- #US stocks climbed on Friday, recovering a percentage of Thursday’s market sell off which was led by technological know-how stocks.
- #Absent a strong Friday rally, stocks are set to record their first back-to-back week of losses since March, once the COVID 19 pandemic was forward and facility in investors’ thoughts.
- #Oil fell as investors went on to break down an article from the American Petroleum Institute which said US stockpiles improved by about 3 million barrels. West Texas Intermediate crude sank as much as 1.7 %, to $36.67 a barrel.
- # Bitcoin rose to 10K
Tech stocks spearheaded profits on Friday amid volatile trading as investors sized up better-than-expected earnings from Oracle and Peloton.
But Friday’s original jump higher in the futures markets will not be enough to prevent yet another week of losses for investors. All three main indexes are on track to record back-to-back weekly losses for the very first time since early March, when the COVID-19 pandemic was forward and club in investors’ minds.
Here is the place US indexes stood shortly after the 9:30 a.m. ET niche market open on Friday:
S&P 500: 3,354.78, up 0.5%
Dow Jones industrial average: 27,641.80, up 0.4 % (117 points)
Nasdaq composite: 10,976.01, up 0.5%
Goldman Sachs updated the third quarter GDP forecast of its on Thursday to thirty five % annualized growth, prompted by a stronger-than-expected August jobs report. The US included 1.37 million jobs in August, much more than an anticipated inclusion of 1.35 million jobs.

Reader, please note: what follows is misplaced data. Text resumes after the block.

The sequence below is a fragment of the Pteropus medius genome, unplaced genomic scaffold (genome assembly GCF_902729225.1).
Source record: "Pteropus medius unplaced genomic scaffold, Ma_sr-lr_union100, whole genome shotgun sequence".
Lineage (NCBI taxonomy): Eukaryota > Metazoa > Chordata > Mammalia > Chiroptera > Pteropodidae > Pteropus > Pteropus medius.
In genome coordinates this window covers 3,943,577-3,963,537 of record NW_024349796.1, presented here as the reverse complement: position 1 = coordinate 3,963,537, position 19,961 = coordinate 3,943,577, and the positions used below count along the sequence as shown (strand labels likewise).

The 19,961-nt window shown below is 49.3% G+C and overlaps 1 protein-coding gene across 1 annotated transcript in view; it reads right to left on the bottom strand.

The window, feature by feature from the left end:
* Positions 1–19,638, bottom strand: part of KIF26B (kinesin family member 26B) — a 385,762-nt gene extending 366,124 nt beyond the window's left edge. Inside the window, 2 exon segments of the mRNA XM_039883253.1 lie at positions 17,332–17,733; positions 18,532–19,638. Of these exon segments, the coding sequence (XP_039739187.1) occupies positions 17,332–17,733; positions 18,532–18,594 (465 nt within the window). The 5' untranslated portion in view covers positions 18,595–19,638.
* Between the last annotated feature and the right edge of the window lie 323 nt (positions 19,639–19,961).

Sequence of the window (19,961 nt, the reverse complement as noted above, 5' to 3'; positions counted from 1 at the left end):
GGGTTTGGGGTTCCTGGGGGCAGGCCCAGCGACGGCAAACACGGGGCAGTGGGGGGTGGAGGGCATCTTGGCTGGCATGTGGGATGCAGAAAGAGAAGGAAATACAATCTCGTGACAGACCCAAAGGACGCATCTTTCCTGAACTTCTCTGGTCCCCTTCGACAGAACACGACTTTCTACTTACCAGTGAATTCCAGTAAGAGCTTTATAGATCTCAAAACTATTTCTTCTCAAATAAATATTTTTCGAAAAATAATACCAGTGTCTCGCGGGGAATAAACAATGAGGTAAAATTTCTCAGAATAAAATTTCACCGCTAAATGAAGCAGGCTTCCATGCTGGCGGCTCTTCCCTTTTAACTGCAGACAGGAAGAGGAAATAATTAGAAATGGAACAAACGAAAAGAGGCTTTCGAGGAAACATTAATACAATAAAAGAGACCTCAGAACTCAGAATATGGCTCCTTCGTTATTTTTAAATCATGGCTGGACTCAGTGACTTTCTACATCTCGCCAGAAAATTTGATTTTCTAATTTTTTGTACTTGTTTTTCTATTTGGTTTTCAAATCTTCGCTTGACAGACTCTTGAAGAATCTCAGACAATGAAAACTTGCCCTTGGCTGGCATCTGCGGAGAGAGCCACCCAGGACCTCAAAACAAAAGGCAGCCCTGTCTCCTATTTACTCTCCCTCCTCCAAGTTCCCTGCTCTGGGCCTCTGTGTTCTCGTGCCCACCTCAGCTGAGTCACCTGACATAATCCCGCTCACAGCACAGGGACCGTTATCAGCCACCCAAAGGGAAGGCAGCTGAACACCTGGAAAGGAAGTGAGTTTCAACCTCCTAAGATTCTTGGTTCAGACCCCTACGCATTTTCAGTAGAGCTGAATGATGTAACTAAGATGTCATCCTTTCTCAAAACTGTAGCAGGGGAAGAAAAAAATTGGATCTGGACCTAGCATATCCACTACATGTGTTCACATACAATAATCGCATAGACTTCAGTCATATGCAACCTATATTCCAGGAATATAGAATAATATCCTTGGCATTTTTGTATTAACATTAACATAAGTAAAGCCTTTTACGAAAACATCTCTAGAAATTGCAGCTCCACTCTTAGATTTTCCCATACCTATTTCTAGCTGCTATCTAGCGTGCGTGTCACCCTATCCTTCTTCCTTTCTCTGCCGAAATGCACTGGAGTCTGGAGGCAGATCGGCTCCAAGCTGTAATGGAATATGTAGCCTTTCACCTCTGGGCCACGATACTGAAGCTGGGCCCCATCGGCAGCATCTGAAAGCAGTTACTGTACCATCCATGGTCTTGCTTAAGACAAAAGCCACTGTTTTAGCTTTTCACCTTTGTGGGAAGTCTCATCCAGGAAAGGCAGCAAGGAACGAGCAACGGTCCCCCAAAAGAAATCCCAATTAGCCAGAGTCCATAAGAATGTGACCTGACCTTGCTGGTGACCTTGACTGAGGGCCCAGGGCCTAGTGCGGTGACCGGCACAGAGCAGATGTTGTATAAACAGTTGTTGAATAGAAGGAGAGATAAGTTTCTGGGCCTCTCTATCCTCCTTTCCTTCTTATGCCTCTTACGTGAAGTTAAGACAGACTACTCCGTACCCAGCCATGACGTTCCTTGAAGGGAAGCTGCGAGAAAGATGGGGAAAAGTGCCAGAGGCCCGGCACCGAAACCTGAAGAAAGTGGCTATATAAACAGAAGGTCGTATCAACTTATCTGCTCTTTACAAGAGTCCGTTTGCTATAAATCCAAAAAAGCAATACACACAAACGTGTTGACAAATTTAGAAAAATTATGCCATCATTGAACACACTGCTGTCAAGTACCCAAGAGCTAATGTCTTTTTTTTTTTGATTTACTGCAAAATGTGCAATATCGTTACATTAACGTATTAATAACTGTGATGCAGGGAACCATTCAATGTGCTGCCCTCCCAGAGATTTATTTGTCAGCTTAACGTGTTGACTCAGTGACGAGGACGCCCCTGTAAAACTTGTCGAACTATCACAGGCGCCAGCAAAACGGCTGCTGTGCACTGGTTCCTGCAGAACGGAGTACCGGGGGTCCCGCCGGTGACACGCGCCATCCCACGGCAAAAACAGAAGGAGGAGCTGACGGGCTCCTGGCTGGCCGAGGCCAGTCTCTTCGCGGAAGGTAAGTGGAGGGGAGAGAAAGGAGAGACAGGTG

Economists surveyed by Bloomberg expect to see third-quarter GDP expansion of 21 %.
Peloton surged on Friday after the health company cruised to the first quarterly profit of its on the back of increased spending on its bikes and treadmills while in the COVID-19 pandemic. Oracle also posted a strong quarter of earnings growth, surpassing analyst expectations because of increased need for the cloud services of its.
Oil extended the decline of its offered by Thursday as investors digested stories of depressed need as a result of COVID 19 pandemic and of enhanced source from US oil producers. West Texas Intermediate crude sank as much as 1.7 %, to $36.67 per barrel. Brent crude, oil’s international image standard, fell 1.7 %, to $39.38 per barrel, at intraday lows.